The formal entrance of the house is an atrium that showcase’s some of the home’s taxidermy. The large front doors and staircase came from a church in St. Louis. 

Front room

When planning to add this front room, Noble knew he needed the style to match that of the existing house. He created a saw mill on the property and used beams from an 1880s building in Joplin to replicate the original architecture. After it was built, Noble set out to fill it with art. The main focal point in the dining room and the living room are the harlequin series his son Brad, an international artist, did for Teatro, an Italian restaurant once in Chesterfield Village. The attention to detail and artistic features make Rivercliff a truly one-of-a-kind property, one that Noble says “would take an act of Congress to replicate.” 

Grand entrance

When adding on the front room, Noble left the original entry way’s brick steps in tact. The round steps are mirrored by the round fireplace at the other end of the room. A favorite find of Noble’s is the limestone fireplace, circa 1600, which came from an old mansion in Manhattan. 


The kitchen is one of the most used rooms in the house, and Noble made sure it was outfitted to handle commercial work. He added 12 feet in the renovations and created what he calls the “perfect culinary studio” with plenty of prep space, three ovens—including one from the Italian brand Molteni—a custom designed hood, and two refrigerators. He uses the equipment to create seasonal menus and lavishly entertain brands and clients.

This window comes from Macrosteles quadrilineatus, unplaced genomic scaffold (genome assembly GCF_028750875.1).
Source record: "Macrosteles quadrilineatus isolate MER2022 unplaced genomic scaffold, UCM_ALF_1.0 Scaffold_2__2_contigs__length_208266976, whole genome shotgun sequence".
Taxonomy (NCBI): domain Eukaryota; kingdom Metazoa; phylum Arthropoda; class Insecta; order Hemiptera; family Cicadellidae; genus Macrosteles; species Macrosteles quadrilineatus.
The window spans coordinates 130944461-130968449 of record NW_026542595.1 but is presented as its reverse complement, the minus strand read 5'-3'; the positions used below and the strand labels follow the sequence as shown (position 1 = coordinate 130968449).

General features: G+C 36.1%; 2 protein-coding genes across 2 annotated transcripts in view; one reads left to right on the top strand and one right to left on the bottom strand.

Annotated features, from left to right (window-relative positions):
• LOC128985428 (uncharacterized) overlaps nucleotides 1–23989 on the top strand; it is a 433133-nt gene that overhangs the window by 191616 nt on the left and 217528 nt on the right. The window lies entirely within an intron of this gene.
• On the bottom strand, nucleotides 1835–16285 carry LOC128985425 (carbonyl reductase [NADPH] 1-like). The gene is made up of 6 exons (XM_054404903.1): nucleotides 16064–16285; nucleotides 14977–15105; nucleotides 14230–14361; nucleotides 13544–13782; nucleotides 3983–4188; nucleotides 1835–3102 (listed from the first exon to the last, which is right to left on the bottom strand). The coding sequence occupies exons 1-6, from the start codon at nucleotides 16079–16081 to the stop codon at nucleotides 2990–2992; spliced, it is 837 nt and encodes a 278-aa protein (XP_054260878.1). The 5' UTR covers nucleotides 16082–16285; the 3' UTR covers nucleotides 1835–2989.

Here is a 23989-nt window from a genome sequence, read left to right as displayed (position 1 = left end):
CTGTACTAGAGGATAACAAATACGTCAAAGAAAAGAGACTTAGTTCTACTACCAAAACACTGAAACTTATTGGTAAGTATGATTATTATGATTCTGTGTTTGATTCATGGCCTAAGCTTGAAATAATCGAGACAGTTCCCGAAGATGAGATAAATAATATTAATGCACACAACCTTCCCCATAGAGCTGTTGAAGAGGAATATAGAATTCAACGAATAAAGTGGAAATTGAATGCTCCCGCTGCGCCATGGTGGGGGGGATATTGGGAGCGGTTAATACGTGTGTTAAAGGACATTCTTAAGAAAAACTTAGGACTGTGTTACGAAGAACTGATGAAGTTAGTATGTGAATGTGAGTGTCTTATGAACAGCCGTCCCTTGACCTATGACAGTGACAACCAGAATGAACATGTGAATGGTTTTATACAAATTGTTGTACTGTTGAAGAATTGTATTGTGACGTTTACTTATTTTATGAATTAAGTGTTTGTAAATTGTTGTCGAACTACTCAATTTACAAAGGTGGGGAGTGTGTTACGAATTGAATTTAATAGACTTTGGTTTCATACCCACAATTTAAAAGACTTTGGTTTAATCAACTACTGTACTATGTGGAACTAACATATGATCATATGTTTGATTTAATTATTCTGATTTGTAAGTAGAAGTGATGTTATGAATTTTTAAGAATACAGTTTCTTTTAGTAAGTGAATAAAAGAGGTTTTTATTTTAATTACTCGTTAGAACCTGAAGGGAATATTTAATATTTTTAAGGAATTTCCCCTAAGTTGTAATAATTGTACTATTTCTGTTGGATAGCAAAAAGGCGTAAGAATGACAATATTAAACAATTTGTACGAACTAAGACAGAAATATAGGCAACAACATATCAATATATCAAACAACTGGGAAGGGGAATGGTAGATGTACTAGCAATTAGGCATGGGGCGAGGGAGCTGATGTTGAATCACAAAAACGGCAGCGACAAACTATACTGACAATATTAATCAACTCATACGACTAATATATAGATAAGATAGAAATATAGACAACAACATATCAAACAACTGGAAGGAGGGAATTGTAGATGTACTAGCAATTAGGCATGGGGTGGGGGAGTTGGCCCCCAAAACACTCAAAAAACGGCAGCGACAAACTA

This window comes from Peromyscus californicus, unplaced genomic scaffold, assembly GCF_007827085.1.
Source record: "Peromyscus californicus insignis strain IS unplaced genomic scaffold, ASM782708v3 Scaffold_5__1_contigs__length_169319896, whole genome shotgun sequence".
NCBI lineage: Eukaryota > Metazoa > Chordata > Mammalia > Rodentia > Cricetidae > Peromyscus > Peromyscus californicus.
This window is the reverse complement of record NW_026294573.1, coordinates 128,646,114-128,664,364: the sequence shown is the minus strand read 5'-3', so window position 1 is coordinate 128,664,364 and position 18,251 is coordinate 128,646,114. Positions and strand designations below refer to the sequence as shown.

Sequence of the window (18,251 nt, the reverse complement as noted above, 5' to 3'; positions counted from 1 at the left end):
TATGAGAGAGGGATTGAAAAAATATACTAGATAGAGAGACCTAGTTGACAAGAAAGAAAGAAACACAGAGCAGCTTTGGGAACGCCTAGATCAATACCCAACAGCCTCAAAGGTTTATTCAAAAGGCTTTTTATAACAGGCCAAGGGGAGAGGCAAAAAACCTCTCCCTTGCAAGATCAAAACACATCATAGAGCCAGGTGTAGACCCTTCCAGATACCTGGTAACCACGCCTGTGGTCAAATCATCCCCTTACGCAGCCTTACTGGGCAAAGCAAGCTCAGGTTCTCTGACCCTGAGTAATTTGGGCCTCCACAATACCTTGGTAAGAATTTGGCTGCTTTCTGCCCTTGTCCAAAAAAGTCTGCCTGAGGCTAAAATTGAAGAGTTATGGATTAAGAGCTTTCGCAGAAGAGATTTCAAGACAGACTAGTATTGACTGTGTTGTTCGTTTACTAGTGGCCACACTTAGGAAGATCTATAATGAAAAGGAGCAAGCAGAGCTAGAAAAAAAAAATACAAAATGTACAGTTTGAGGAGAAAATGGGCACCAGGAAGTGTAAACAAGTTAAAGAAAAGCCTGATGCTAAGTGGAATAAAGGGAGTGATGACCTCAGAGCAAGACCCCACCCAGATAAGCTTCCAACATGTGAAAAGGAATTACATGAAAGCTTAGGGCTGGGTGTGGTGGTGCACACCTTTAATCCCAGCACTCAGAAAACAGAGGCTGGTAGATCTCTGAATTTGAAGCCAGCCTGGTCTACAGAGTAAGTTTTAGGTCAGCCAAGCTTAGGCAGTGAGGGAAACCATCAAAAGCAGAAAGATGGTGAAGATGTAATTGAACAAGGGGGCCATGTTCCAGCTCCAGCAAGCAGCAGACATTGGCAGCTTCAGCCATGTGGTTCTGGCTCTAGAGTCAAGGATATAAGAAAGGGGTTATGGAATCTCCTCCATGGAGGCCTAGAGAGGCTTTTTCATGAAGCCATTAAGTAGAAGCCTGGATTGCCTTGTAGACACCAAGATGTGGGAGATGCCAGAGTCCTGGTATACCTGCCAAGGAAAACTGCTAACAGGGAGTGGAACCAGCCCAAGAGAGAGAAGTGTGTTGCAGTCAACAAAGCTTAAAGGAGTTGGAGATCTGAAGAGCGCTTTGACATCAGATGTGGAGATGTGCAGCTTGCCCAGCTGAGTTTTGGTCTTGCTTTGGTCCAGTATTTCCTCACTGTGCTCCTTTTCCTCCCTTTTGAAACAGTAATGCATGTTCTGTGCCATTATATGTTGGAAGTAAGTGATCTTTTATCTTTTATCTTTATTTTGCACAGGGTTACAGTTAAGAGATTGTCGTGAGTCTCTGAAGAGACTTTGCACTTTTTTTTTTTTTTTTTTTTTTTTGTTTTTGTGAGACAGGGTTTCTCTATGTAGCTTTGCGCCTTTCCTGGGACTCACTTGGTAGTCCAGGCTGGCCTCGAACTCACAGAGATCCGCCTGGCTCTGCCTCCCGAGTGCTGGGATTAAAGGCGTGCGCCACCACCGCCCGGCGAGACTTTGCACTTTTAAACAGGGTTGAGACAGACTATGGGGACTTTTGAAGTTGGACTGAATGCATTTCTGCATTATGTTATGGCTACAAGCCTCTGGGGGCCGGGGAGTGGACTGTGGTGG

Formal dining room

The large table and antique Queen Anne chairs came from the former Marshall Field’s store in Chicago, “when they had the best antique furniture floor in the country,” Noble says. He says the set is from the 18th century and that “Ben Franklin could have sat in one of these.” Under the table sits one of the rugs that Noble has picked up on his travels. “I collect both wall and floor art,” he says.

Stained glass

Many of the home’s windows are stained glass, all part of the building before Noble bought it. The one pictured below includes a family crest of the original owner, a tribute to the property’s history. 


Noble likes to call the sunroom off the kitchen the “perfect human birdhouse.” This is because the room hangs out over the bluff and provides views of the Finley River. Visitors can spend their mornings reading and sipping coffee sitting in the steel chairs from Gump’s in San Francisco. 

Back balcony

The majority of the house is built on a bluff, but the back balcony lets you walk out and feel like you’re hanging above the bluff. You can sit on the deck and take in the Finley River. 

Bar area

Inside the casual entrance to Rivercliff, which is around the corner from the front entrance, is a bar. “This is where we greet people,” Noble says. 


The main floor bathroom is a trip back in time with a vintage flush toilet. The copper tub retains heat and makes a sauna-like experience for soakers.